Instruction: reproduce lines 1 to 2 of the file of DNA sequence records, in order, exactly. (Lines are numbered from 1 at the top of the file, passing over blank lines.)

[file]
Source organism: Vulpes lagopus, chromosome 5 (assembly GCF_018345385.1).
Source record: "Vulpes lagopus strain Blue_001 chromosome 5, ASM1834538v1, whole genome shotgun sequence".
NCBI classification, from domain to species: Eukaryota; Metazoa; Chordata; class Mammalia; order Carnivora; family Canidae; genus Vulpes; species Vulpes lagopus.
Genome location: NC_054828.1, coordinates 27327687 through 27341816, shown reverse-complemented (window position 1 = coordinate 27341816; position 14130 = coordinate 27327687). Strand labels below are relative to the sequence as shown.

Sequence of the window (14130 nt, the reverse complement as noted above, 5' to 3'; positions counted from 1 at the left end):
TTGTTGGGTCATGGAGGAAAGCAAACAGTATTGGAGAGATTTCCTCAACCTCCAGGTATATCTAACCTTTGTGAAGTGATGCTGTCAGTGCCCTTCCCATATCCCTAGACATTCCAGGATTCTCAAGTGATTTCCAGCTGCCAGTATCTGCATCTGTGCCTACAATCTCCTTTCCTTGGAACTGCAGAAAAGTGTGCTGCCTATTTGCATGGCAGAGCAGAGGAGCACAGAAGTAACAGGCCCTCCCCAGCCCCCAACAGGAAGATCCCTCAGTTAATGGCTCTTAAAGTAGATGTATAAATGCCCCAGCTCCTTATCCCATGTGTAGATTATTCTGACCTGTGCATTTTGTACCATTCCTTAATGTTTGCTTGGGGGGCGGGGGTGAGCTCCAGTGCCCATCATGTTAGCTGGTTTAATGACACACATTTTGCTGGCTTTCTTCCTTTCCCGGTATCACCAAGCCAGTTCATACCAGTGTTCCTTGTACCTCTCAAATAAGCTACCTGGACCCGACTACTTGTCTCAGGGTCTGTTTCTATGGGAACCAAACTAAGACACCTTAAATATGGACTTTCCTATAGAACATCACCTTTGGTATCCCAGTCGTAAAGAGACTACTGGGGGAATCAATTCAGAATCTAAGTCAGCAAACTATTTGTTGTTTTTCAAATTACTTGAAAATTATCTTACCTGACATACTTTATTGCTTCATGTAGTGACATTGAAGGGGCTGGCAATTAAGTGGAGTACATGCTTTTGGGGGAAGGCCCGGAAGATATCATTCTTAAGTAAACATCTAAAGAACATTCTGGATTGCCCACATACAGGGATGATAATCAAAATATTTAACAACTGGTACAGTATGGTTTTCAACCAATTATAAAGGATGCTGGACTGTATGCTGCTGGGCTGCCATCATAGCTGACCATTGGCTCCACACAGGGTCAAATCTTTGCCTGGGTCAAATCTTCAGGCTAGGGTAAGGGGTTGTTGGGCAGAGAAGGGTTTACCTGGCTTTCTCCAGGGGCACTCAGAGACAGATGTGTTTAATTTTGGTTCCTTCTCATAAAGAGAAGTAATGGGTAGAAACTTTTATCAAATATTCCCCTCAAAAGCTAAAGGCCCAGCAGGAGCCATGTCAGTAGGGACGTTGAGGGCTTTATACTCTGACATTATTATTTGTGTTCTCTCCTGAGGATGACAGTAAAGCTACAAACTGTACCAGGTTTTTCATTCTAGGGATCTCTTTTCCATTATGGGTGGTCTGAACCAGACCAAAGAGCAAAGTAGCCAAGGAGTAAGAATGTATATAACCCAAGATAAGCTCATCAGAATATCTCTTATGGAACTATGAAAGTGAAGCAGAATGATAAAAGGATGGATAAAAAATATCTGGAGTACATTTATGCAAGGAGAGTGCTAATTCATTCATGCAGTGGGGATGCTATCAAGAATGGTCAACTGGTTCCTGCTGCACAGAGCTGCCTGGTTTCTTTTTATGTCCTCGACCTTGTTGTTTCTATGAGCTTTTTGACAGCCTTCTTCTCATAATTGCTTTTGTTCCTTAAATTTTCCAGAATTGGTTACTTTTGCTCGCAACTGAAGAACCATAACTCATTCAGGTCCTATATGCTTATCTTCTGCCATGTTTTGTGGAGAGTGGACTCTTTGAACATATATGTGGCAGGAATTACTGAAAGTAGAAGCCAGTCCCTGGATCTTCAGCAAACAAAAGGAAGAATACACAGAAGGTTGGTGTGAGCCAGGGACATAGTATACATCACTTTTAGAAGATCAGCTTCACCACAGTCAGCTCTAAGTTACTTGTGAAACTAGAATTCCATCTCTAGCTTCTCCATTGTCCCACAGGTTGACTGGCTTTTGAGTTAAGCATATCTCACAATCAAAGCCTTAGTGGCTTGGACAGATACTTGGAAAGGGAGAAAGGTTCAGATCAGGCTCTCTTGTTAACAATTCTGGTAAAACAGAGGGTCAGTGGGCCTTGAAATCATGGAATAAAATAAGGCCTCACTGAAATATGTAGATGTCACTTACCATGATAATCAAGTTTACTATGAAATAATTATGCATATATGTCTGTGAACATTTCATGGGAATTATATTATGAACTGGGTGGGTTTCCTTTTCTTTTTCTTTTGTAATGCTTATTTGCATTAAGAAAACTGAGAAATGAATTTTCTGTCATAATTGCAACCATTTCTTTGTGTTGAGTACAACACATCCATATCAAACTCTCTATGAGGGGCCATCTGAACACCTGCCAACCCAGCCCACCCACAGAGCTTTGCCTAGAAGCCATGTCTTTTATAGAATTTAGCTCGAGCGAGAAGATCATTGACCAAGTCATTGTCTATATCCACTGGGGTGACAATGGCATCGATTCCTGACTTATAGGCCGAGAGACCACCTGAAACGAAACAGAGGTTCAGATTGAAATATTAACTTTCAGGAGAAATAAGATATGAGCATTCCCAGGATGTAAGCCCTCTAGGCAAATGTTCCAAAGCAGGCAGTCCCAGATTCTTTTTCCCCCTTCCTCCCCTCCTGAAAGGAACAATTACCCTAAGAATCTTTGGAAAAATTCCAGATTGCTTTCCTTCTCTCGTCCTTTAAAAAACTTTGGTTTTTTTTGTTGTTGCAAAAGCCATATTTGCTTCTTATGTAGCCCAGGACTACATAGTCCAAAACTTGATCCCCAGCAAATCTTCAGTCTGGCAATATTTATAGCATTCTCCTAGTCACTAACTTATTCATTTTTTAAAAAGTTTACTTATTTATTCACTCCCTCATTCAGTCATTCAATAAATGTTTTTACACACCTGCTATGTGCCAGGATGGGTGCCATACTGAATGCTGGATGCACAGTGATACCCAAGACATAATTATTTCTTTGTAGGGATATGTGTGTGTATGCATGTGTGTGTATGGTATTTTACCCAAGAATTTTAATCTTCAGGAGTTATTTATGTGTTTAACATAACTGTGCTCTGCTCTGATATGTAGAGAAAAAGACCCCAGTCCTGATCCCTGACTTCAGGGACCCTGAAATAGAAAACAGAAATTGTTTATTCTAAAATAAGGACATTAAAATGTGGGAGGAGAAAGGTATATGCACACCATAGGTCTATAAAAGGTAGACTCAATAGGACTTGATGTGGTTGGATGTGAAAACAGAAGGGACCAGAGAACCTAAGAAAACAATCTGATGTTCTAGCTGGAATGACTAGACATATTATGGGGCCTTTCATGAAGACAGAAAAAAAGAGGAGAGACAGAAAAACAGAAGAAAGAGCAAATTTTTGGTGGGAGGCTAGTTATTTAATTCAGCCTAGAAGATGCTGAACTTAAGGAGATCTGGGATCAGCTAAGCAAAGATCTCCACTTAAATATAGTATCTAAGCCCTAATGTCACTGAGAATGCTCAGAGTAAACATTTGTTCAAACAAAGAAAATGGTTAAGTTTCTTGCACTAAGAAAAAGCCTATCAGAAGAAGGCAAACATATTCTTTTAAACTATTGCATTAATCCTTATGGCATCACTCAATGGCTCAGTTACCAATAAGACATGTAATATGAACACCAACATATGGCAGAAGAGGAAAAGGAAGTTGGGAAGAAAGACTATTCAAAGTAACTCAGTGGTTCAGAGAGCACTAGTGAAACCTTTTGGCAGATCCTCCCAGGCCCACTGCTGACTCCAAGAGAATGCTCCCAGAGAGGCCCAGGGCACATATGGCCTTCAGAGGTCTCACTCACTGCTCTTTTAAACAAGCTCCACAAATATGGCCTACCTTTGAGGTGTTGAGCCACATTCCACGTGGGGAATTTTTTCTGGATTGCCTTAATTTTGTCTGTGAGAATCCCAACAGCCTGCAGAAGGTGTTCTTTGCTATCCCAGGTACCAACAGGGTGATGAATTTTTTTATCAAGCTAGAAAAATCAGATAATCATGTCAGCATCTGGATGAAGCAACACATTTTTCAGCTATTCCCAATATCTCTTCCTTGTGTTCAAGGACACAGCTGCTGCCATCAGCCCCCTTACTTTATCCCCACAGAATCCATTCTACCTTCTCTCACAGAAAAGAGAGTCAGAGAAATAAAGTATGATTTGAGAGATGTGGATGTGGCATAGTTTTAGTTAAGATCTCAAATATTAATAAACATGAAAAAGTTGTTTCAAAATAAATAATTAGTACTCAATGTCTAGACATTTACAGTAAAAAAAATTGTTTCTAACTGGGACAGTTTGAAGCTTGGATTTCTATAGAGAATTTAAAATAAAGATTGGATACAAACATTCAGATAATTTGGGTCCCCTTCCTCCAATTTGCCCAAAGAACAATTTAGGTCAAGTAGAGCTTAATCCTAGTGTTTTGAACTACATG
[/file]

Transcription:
Source organism: Vulpes lagopus, chromosome 5 (assembly GCF_018345385.1).
Source record: "Vulpes lagopus strain Blue_001 chromosome 5, ASM1834538v1, whole genome shotgun sequence".